From: Jeff Kreines (email suppressed)
Date: Sat Jan 23 2010 - 14:42:26 PST
Fred is absolutely right.
Plus and Tri-X and even 4X (RIP) Reversal printed onto 7361 was a beautiful combination, and glowed with silveriness that seemed slathered on with a trowel.
The suggestion to print to color positive that someone made is a bad one. Better to go to a B&W interneg and a B&W positive print.
But current B&W positive stocks aren't nearly as silvery as they were. And the generation loss is a bummer.
I've been thinking about building a special film recorder so you could scan your 16mm film at high res (over 2K -- I already make scanners) and tweak the look-up tables and gamma to permit making direct first-generation prints onto B&W positive stock.
i may have to build this anyway because my partner has some color reversal films to edit, and needs workprint to feed her Steenbeck -- and of course there is no more color reversal print stock.
Kodak is really doing their institutional idiotic best to keep people from starting to make films -- these were the people reversal stocks were perfect for. The people in Rochester are dreaming of the day that there is one "universal" cine camera stock that has no personality at all -- it is all "added in post." Then they will be able to concentrate on their stupid dream -- I am not kidding -- of making inkjet printers with cheap ink. That's a dream? That's a mission? They hire a new CEO from Hewlett Packard and he knows inkjets, so that's where they are headed? Sheesh!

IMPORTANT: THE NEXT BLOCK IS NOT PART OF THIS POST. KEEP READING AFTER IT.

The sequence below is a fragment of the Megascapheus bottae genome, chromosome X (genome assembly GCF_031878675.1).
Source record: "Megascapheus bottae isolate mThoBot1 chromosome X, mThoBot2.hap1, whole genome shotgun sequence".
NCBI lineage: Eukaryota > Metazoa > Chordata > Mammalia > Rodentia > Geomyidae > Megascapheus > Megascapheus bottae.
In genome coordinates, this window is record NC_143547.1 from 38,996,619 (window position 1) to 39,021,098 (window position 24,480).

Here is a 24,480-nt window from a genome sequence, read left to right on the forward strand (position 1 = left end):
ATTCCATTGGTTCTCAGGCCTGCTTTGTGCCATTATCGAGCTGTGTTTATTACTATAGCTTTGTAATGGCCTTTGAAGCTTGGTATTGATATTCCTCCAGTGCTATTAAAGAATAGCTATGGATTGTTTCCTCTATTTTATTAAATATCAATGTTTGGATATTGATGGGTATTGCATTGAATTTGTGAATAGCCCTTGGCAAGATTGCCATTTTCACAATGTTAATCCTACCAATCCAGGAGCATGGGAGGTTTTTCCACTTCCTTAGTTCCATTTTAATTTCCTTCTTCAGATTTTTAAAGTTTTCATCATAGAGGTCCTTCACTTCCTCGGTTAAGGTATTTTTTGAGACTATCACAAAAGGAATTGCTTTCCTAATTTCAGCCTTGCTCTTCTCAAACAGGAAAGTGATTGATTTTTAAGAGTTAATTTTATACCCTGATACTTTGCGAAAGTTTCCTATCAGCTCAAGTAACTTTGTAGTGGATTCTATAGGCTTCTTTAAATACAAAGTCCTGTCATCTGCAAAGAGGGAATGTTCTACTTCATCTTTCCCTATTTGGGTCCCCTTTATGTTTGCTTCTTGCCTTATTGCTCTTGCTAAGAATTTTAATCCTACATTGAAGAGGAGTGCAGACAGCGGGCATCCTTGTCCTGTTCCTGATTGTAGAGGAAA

Sorry for the rant, but think of filmmakers like Peter Hutton and Robert Fenz whose work really needs to be printed onto 7361. Nothing else will do.
Jeff "slather it on" Kreines
On Jan 23, 2010, at 3:27 PM, Fred Camper wrote:
> Many decades ago for a film I started but never finished, I made a tests of 16mm black and white camera emulsions as they might appear in a film -- in other words, printed. I found I liked direct reversal prints from Plus-X reversal much better than prints from Plus-X negative, and much much better than prints from reversal to negative then to reversal again. Direct reversal prints had a glow, a texture, a richness unlike anything else. To me a true "reversal" process should include reversal printing.
For info on FrameWorks, contact Pip Chodorov at <email suppressed>.